Scripture quotations are taken from the King James Version of the Bible. THE NEW KING JAMES VERSION. © 1982 by Thomas Nelson, Inc. Used by permission. All rights reserved. The Holy Bible, New Living Translation. © 1996, 2004, 2007 by Tyndale House Foundation. Used by permission of Tyndale House Publishers, Inc., Carol Stream, Illinois 60188. All rights reserved. The Holy Bible, New International Version®, niv®. Copyright © 1973, 1978, 1984, 2011 by Biblica, Inc.™ Used by permission of Zondervan. All rights reserved worldwide.

Publisher’s Note: This novel is a work of fiction. Names, characters, places, and incidents are either products of the author’s imagination or used fictitiously. All characters are fictional, and any similarity to people living or dead is purely coincidental.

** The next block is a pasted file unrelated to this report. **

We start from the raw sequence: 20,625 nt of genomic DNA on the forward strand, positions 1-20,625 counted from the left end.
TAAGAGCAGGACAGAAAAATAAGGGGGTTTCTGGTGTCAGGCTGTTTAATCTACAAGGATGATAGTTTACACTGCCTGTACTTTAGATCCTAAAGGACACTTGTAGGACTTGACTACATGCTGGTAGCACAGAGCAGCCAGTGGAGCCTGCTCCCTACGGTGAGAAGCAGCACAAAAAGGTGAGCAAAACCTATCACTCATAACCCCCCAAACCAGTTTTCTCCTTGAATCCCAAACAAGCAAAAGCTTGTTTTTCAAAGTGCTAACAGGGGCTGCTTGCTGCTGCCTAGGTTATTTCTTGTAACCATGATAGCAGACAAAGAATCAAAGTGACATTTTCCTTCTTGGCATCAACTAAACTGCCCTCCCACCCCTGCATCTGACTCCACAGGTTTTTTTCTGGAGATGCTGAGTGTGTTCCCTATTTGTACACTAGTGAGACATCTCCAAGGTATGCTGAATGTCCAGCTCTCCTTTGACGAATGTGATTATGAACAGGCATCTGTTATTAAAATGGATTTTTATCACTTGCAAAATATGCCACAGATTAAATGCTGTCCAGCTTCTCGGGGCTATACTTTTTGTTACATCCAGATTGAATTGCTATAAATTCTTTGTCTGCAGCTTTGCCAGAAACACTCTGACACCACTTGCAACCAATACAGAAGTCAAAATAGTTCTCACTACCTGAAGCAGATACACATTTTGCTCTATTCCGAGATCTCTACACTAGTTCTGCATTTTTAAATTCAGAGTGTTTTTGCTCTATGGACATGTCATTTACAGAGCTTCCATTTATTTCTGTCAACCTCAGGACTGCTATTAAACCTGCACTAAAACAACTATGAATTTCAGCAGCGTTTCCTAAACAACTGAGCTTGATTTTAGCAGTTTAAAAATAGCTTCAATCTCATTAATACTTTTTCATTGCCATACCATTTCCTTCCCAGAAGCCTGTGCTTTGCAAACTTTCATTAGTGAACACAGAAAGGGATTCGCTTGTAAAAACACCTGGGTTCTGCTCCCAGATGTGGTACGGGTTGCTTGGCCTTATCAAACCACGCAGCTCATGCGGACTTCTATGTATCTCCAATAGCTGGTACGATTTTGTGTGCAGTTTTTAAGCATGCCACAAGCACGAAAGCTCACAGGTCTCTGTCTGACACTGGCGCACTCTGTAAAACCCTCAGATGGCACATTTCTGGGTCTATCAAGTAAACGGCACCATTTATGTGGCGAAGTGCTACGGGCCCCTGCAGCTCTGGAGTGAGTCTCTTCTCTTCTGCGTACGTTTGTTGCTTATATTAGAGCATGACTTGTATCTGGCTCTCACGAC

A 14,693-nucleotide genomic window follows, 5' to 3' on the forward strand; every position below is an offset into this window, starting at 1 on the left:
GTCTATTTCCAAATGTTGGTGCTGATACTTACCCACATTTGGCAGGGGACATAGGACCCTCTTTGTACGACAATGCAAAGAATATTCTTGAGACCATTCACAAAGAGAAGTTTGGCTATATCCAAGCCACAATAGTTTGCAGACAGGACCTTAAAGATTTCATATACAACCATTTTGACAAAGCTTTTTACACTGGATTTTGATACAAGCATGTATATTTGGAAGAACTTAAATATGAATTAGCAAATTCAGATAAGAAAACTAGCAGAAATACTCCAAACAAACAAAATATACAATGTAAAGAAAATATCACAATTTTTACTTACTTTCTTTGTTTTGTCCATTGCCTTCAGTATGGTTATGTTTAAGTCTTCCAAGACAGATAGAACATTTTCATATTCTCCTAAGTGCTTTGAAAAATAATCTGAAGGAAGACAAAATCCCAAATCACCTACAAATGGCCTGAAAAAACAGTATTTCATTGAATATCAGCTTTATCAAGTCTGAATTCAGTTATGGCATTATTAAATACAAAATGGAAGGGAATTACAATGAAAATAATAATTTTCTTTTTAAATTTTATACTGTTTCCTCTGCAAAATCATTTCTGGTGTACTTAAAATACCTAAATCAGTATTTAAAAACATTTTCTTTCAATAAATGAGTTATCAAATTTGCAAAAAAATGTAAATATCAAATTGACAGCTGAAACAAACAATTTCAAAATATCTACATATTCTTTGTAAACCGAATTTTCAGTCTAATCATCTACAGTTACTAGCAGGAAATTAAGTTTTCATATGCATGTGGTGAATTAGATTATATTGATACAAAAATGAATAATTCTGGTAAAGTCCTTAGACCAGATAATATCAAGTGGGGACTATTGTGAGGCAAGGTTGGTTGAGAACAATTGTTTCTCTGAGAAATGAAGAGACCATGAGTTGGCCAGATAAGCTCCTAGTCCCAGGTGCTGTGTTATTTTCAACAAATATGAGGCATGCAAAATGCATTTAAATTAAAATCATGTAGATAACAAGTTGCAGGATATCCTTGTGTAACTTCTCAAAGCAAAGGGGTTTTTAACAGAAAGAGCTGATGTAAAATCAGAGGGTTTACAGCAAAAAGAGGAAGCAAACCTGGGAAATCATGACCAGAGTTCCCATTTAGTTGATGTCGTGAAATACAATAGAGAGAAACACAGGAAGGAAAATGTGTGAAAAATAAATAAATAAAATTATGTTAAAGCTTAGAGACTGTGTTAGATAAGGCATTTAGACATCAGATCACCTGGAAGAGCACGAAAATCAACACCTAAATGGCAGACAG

ISBN 978-1-4016-9024-3 (ebook)

Library of Congress Cataloging-in-Publication Data

[Novellas. Selections]

A bride for all seasons : a mail order bride collection / by Margaret Brownley, Debra Clopton, Robin Lee Hatcher, and Mary Connealy.

pages cm

ISBN 978-1-4016-8853-0 (alk. paper)

1. Mail order brides—Fiction. 2. Christian fiction, American. 3. Love stories, American. I. Brownley, Margaret. And Then Came Spring. II. Clopton, Debra. An Ever After Summer. III. Hatcher, Robin Lee. Autumn’s Angel. IV. Connealy, Mary. Winter Wedding Bells.

PS648.L6B753 2013

813'.08508—dc23 2013000168

To Natasha Kern, literary agent extraordinaire!

Deciding to work with Natasha Kern was the best decision of my professional life. And without her, A Bride for All Seasons would not exist.